(Reuters) - Valeant Pharmaceuticals International Inc (VRX.TO) said on Tuesday it will sweeten its unsolicited $47 billion offer for drugmaker Allergan Inc (AGN.N), and activist shareholder Pershing Square Capital Management said it would ask for a non-binding vote to pressure Allergan to the negotiating table.
The moves by Valeant and Allergan’s biggest shareholder, Pershing, which is led by Bill Ackman, come a day after California-based Allergan rejected Valeant’s current offer and criticized its business model, which is based on a steady pace of acquisitions.
Canada’s Valeant said it would change its cash and stock offer during a May 28 webcast in which it will discuss details of its plans for Allergan’s business. Valeant said it remained committed to getting the deal done, but would remain ”financially disciplined.
“We will not stop our pursuit of this combination until we hear directly from Allergan shareholders that you prefer Allergan’s ‘stay the course plan’ to a combination with Valeant,” Valeant Chief Executive Michael Pearson said on Tuesday in a letter to shareholders.
In documents filed with the Securities and Exchange Commission, Pershing Square, which owns a nearly 10 percent stake in Allergan, said it would ask shareholders to attend a meeting and vote on compelling the board to engage in discussions with Valeant. The vote on an undisclosed date would be non-binding, and the meeting is not called according to Allergan’s bylaws.
Allergan, which makes the popular anti-wrinkle treatment Botox, slammed the move as “a self-serving exercise by Pershing Square to further Valeant’s attempt to acquire Allergan” at an undervalued price.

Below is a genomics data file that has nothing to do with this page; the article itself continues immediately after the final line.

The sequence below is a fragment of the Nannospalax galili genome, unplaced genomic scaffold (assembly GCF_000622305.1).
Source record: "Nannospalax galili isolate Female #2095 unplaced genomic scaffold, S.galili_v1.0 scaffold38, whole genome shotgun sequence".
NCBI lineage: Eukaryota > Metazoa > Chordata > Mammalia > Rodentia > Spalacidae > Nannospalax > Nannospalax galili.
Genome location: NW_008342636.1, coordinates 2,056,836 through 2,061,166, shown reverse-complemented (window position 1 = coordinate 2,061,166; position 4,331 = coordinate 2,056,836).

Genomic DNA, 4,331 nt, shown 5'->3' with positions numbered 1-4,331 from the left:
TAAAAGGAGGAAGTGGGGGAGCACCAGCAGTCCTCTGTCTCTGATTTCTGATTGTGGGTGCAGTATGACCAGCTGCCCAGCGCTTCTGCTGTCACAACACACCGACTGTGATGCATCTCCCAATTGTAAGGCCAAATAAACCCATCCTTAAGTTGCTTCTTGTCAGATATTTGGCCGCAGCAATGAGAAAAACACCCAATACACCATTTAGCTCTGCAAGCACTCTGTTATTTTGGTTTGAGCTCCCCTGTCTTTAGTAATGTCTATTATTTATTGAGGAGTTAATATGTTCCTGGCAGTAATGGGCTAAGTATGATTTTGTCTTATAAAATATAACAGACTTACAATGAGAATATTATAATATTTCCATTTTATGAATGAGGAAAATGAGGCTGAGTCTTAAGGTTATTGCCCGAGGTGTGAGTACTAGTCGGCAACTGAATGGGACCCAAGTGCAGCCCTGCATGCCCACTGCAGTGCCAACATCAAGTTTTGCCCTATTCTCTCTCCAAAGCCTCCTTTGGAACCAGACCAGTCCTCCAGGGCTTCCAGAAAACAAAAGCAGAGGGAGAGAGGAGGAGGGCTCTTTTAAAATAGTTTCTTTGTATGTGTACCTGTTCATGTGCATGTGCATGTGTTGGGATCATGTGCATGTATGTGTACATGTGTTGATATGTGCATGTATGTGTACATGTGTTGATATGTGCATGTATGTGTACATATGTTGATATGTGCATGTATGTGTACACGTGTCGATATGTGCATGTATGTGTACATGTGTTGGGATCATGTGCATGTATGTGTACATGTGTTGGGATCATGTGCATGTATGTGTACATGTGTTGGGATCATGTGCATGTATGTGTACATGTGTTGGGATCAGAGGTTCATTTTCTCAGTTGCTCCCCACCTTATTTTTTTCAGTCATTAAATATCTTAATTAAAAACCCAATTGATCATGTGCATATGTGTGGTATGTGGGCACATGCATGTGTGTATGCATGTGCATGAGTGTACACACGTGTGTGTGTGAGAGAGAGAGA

“It’s pretty creative (but) I suspect it will have no effect,” said Erik Gordon, professor at the University of Michigan’s Ross School of Business of Pershing’s move. “What makes the change is when the big holders say (to the board or management), ‘hey why don’t you at least come and talk to this guy?’ This is like takeover theater.”
Allergan said on Monday that Valeant’s business model was unsustainable and the offer was too risky because of uncertainty about the company’s long-term growth.
Valeant’s signal of an improved offer near the end of the month sets up an intense two-week period for the two sides to sway shareholders, some of whom own stock in each company.
Allergan shares were up 1.1 percent to $161.46 in New York by mid-afternoon, while Valeant stock crept up 0.1 percent to $142.17.
Valeant, backed by Pershing, offered on April 22 to pay $48.30 a share in cash and 0.83 of its common share for each Allergan share. Valeant can improve the cash component of the offer by 41 percent to $68 per share, which, combined with the original stock component, would value Allergan at $54 billion or $176 per share, BMO Capital Markets analyst Alex Arfaei said in a note.
An offer with more cash might reduce perceptions of risk associated with Valeant’s fast-moving stock. But Valeant is also mindful of how leveraged it is after years of brisk buying.
It has set a goal of reducing this year its ratio of net debt to adjusted EBITDA (earnings before interest, taxes, depreciation and amortization) to below four times. The ratio was around 4.5 times in January, and acquiring Allergan under the existing terms would reduce it to about three times, Valeant has said.
Valeant’s pursuit of Allergan is part of its strategy to become one of the five-biggest drug companies by market capitalization by the end of 2016. The pharmaceutical industry might see the busiest pace of acquisitions since last decade, led by Pfizer Inc’s (PFE.N) $106 billion offer for AstraZeneca (AZN.L).
Following Valeant’s offer last month, Allergan put in a so-called “poison pill” to slow Ackman from increasing his nearly 10 percent stake in Allergan.
Valeant said at that time it planned to cut costs at Allergan by about $2.7 billion, including in research and development.
Reporting by Rod Nickel in Winnipeg, Esha Dey in Bangalore, Caroline Humer in New York; Editing by Saumyadeb Chakrabarty, Sofina Mirza-Reid and Andre Grenon